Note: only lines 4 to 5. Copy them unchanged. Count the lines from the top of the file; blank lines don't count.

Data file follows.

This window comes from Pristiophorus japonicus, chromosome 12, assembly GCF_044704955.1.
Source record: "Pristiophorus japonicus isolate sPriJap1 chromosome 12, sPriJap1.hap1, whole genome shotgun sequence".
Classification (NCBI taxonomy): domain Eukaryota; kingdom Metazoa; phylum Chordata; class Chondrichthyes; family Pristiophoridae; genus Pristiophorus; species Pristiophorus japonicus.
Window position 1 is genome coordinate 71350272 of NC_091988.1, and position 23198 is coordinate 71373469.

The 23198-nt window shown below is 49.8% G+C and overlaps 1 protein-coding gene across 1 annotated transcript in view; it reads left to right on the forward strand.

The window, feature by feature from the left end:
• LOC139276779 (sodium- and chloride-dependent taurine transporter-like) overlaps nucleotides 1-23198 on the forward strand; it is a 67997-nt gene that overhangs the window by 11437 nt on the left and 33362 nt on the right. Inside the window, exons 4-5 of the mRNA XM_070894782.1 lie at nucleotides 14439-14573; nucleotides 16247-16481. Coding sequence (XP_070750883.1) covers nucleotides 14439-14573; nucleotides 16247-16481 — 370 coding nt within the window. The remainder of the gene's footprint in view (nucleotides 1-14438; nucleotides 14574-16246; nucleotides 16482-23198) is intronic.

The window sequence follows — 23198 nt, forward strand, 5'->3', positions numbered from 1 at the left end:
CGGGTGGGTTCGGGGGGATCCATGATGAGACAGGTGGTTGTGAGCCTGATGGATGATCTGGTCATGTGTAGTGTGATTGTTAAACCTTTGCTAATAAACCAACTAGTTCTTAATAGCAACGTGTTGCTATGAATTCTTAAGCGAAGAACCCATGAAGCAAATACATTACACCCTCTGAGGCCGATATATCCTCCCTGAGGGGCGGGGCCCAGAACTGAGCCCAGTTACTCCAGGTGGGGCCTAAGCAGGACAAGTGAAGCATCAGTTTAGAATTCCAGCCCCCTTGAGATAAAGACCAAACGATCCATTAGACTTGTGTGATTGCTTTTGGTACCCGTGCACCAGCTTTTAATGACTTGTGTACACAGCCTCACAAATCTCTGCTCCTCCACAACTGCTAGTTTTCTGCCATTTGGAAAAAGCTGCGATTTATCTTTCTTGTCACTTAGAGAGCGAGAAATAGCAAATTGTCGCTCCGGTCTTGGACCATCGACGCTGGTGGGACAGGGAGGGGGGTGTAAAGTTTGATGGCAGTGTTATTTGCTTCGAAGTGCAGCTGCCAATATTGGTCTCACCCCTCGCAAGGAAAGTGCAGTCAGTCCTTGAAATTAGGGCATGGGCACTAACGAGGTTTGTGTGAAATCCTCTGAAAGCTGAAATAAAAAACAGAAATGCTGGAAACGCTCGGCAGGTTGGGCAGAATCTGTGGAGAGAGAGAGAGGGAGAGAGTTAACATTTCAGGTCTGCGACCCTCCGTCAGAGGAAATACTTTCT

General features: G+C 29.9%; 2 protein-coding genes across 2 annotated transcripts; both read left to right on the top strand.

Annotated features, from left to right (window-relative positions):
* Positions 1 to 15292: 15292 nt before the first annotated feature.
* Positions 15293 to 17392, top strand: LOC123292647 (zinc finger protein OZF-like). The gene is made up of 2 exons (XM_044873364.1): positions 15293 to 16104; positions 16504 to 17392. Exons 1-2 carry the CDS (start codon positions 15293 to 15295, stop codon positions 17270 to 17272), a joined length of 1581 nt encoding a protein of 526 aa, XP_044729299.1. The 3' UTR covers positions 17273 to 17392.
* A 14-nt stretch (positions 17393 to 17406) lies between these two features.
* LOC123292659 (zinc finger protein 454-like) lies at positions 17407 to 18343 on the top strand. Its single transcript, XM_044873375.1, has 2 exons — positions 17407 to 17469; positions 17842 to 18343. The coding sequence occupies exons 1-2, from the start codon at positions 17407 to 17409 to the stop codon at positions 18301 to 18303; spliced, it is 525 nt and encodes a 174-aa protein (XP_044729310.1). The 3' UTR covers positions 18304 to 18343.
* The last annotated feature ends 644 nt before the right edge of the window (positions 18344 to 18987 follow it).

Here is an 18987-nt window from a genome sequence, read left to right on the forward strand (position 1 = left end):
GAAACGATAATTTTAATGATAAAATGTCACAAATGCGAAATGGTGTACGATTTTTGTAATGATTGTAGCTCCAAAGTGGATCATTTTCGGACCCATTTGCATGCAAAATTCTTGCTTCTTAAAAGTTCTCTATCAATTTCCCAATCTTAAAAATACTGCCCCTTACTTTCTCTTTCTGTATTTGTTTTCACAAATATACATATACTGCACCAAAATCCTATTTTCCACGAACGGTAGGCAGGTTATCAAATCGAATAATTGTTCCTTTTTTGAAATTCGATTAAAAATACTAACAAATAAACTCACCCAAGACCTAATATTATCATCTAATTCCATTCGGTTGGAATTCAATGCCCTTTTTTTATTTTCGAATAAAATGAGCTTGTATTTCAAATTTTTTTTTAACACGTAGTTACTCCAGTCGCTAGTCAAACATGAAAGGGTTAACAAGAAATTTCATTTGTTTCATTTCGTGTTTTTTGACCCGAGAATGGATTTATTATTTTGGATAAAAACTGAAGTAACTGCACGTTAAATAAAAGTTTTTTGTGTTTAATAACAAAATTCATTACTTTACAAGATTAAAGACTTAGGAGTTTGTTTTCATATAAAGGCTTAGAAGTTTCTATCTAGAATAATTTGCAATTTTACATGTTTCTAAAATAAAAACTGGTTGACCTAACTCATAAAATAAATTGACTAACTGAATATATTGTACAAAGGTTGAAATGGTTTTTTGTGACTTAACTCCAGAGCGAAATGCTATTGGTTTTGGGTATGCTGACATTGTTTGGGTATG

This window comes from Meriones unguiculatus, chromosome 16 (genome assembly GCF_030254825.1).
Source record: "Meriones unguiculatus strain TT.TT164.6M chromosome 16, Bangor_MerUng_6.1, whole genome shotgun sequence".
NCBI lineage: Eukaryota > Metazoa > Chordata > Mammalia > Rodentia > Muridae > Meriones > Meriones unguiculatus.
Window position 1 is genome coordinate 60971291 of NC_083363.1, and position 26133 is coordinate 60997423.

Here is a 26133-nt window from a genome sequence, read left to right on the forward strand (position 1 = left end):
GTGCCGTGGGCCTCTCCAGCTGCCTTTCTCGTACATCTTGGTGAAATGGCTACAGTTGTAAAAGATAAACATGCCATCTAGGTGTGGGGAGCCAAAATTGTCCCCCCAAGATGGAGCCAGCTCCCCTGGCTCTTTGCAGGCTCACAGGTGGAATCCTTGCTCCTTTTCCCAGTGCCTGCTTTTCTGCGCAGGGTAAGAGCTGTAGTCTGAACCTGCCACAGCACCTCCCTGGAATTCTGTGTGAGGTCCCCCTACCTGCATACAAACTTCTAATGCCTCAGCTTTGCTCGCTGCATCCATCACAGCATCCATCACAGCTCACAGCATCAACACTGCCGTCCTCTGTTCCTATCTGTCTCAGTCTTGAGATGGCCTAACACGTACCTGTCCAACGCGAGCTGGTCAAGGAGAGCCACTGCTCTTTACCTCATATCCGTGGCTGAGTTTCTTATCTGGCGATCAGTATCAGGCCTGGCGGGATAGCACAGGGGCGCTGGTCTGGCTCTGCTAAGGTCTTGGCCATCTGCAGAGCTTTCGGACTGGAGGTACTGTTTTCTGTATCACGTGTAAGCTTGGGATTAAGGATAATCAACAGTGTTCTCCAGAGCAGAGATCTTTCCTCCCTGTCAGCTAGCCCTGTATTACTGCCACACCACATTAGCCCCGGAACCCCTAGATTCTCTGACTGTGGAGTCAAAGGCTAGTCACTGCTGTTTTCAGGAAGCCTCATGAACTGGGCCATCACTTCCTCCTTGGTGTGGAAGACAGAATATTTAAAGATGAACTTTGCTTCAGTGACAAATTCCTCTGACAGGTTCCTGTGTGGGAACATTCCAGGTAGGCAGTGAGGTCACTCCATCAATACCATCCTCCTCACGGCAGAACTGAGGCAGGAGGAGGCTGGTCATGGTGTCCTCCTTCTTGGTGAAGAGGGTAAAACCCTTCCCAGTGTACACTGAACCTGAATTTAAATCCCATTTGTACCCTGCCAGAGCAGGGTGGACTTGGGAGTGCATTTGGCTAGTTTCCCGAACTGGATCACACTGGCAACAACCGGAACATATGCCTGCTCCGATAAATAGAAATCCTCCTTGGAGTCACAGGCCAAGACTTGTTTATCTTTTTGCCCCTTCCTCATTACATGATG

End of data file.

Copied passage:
Window position 1 is genome coordinate 71350272 of NC_091988.1, and position 23198 is coordinate 71373469.

The 23198-nt window shown below is 49.8% G+C and overlaps 1 protein-coding gene across 1 annotated transcript in view; it reads left to right on the forward strand.